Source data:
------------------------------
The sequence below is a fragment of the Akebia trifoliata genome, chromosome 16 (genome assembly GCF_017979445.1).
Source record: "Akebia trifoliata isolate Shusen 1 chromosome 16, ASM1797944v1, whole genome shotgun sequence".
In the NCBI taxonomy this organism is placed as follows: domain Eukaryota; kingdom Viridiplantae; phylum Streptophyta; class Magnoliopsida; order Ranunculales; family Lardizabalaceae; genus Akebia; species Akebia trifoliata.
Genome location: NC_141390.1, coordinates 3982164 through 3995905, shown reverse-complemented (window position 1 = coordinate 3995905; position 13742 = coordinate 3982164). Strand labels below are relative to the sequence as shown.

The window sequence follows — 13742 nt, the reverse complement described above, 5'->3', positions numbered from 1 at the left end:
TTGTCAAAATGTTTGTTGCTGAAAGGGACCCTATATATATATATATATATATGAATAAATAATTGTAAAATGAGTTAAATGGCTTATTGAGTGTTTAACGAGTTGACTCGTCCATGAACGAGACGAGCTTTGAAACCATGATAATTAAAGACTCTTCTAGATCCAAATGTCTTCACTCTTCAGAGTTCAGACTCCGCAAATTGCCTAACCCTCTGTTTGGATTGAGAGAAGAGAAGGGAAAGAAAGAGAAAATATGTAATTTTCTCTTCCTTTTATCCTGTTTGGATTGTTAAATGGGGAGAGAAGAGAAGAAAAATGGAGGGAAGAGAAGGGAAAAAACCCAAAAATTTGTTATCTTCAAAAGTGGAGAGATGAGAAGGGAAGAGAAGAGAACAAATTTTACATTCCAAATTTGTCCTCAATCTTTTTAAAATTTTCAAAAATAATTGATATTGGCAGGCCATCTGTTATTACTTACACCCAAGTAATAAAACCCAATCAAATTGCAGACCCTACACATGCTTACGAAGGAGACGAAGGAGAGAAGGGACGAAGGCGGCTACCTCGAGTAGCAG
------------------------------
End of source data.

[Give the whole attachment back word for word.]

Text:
The sequence below is a fragment of the Akebia trifoliata genome, chromosome 16 (genome assembly GCF_017979445.1).
Source record: "Akebia trifoliata isolate Shusen 1 chromosome 16, ASM1797944v1, whole genome shotgun sequence".
In the NCBI taxonomy this organism is placed as follows: domain Eukaryota; kingdom Viridiplantae; phylum Streptophyta; class Magnoliopsida; order Ranunculales; family Lardizabalaceae; genus Akebia; species Akebia trifoliata.
Genome location: NC_141390.1, coordinates 3982164 through 3995905, shown reverse-complemented (window position 1 = coordinate 3995905; position 13742 = coordinate 3982164). Strand labels below are relative to the sequence as shown.

The window sequence follows — 13742 nt, the reverse complement described above, 5'->3', positions numbered from 1 at the left end:
TTGTCAAAATGTTTGTTGCTGAAAGGGACCCTATATATATATATATATATATGAATAAATAATTGTAAAATGAGTTAAATGGCTTATTGAGTGTTTAACGAGTTGACTCGTCCATGAACGAGACGAGCTTTGAAACCATGATAATTAAAGACTCTTCTAGATCCAAATGTCTTCACTCTTCAGAGTTCAGACTCCGCAAATTGCCTAACCCTCTGTTTGGATTGAGAGAAGAGAAGGGAAAGAAAGAGAAAATATGTAATTTTCTCTTCCTTTTATCCTGTTTGGATTGTTAAATGGGGAGAGAAGAGAAGAAAAATGGAGGGAAGAGAAGGGAAAAAACCCAAAAATTTGTTATCTTCAAAAGTGGAGAGATGAGAAGGGAAGAGAAGAGAACAAATTTTACATTCCAAATTTGTCCTCAATCTTTTTAAAATTTTCAAAAATAATTGATATTGGCAGGCCATCTGTTATTACTTACACCCAAGTAATAAAACCCAATCAAATTGCAGACCCTACACATGCTTACGAAGGAGACGAAGGAGAGAAGGGACGAAGGCGGCTACCTCGAGTAGCAG